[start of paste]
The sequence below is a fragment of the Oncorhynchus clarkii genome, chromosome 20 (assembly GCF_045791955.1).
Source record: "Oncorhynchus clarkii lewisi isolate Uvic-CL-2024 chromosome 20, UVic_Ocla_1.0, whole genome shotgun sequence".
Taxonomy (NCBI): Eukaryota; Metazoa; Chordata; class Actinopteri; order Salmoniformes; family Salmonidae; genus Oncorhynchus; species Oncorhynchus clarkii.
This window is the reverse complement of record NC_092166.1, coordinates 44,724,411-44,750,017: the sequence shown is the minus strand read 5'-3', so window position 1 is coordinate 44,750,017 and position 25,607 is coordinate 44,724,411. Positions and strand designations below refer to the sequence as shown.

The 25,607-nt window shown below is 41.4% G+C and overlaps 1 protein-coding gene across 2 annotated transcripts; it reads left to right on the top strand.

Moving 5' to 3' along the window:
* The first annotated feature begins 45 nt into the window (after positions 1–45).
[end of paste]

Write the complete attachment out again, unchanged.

The sequence below is a fragment of the Oncorhynchus clarkii genome, chromosome 20 (assembly GCF_045791955.1).
Source record: "Oncorhynchus clarkii lewisi isolate Uvic-CL-2024 chromosome 20, UVic_Ocla_1.0, whole genome shotgun sequence".
Taxonomy (NCBI): Eukaryota; Metazoa; Chordata; class Actinopteri; order Salmoniformes; family Salmonidae; genus Oncorhynchus; species Oncorhynchus clarkii.
This window is the reverse complement of record NC_092166.1, coordinates 44,724,411-44,750,017: the sequence shown is the minus strand read 5'-3', so window position 1 is coordinate 44,750,017 and position 25,607 is coordinate 44,724,411. Positions and strand designations below refer to the sequence as shown.

The 25,607-nt window shown below is 41.4% G+C and overlaps 1 protein-coding gene across 2 annotated transcripts; it reads left to right on the top strand.

Moving 5' to 3' along the window:
* The first annotated feature begins 45 nt into the window (after positions 1–45).